THEY WANT US ALL TO BE CON.NECTED

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Until recently, « ordinary » advertising for connection-enabled items was not very pervasive. Many of our contemporaries are captivated by the new technologies that allow us to create a multitude of virtual links. The technique for baiting buyers is therefore subtle. Thus, Apple is a specialist in hooking potential customers. It announces the launch of a new machine, but leaves uncertainties about the technical advances of the novelty. The geeks get excited, exchange on the networks, the interest grows and the day of the launch of the new machine, Apple realizes a very mediatized event on which some tens of fanatics rush. The video of these unleashed people reaching out to snatch the object is widely circulated. Anyone who bought a similar item just a year ago will feel that they too must acquire this coveted device. In fact, they will never use the few new functions, but they will be able to proudly show off the new toy to their acquaintances, some of whom, out of jealousy, will acquire it in turn. René Girard would speak of  » mimetic desire « (1) and Thorstein Veblen of  » conspicuous consumption of the leisure class »(2).

THE RETURN OF THE CLASSIC 

It would seem that the fascination with this hardware is beginning to wane. The novelty is not really new anymore and then there are some spoils of trade: the telephone operators, to convince you to subscribe to them, offer you a smartphone for 1€… If it’s free, it’s worthless, say those who have well integrated the codes of the all-powerful market.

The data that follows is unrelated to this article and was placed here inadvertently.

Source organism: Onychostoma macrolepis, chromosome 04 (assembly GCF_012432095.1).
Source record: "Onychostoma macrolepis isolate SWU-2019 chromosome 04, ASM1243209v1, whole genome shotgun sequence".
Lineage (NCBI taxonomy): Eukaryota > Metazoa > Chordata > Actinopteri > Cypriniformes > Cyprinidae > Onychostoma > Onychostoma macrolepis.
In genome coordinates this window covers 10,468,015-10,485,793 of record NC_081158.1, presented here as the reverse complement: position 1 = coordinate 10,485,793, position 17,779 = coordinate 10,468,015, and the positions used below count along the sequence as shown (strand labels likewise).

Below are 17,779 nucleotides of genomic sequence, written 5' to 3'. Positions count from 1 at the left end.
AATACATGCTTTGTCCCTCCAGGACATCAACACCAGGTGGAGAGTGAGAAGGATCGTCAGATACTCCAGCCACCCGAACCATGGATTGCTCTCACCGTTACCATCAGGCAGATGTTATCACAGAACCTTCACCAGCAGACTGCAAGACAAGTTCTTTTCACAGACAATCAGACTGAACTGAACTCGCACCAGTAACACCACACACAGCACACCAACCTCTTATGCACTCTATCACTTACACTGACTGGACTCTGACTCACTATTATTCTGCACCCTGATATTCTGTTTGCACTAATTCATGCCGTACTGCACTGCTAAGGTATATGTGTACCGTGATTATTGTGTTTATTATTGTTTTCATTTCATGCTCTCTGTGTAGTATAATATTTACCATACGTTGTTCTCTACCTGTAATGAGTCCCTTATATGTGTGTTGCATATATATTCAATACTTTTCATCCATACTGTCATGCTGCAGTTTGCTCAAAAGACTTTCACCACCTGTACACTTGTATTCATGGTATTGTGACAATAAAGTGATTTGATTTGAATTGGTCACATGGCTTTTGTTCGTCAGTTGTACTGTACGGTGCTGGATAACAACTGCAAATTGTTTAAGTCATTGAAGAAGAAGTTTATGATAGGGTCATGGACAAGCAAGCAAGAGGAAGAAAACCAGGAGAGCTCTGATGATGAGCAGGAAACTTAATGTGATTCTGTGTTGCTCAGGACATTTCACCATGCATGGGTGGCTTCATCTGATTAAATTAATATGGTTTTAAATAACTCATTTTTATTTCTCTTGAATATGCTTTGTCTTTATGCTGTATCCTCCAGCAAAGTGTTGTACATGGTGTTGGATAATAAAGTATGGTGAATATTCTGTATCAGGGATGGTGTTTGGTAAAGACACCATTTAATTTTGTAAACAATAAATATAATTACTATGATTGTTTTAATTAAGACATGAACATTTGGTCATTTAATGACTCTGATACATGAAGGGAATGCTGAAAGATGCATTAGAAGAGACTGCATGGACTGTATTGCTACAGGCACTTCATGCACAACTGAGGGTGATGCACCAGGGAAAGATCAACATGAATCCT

It is therefore necessary to use the good old advertising methods but adapted to modernity. This is how Qualcomm starts to multiply the ads. Not familiar with Qualcomm? It is however a giant firm in the technology sector. Founded in the United States in 1985, it specializes in  » telecommunication solutions  » and has become one of the world’s leading companies in the design and marketing of cell phone processors ($24 billion in sales, 33,000 employees). She makes advertising videos which are very well done and which show us, for example, what a non-connected world would be like.(3) To sell one of her chips, she also made another video that could be the envy of the best science fiction film directors(4) (if we show them to you, it is not to let you be bewitched, eh!). 

Lately, in Brussels, Qualcomm has been using STIB buses and street TV (animated billboards) to get its message across:  » We invent. The world leaps forward. The tech the world loves « (5). Technological imperialism, language imperialism: it is clear that they want to impose another world, theirs. 

But cell phones were only the vanguard of connected objects. Now, everything has to be connected and advertising is there to convince us of this. For example, a few days ago, the Vandenborre appliance store sent me an e‑mail with the following message:  » Imagine: a fridge that helps you shop. A coffee machine programmable directly from your smartphone. A food processor that prepares your meals automatically and groups its recipes on an app… Would it make your life easier? With our selection of smart appliances, you can create the connected kitchen of your dreams « . So this is the world they are preparing for us: a world where machines will do everything for us and where we will never be where we are(6) but in permanent link with the objects we will remotely control (I wonder who will drink the coffee I will have made in my connected kitchen and if my fridge will be polite with the drone that will come to deliver the groceries it has ordered).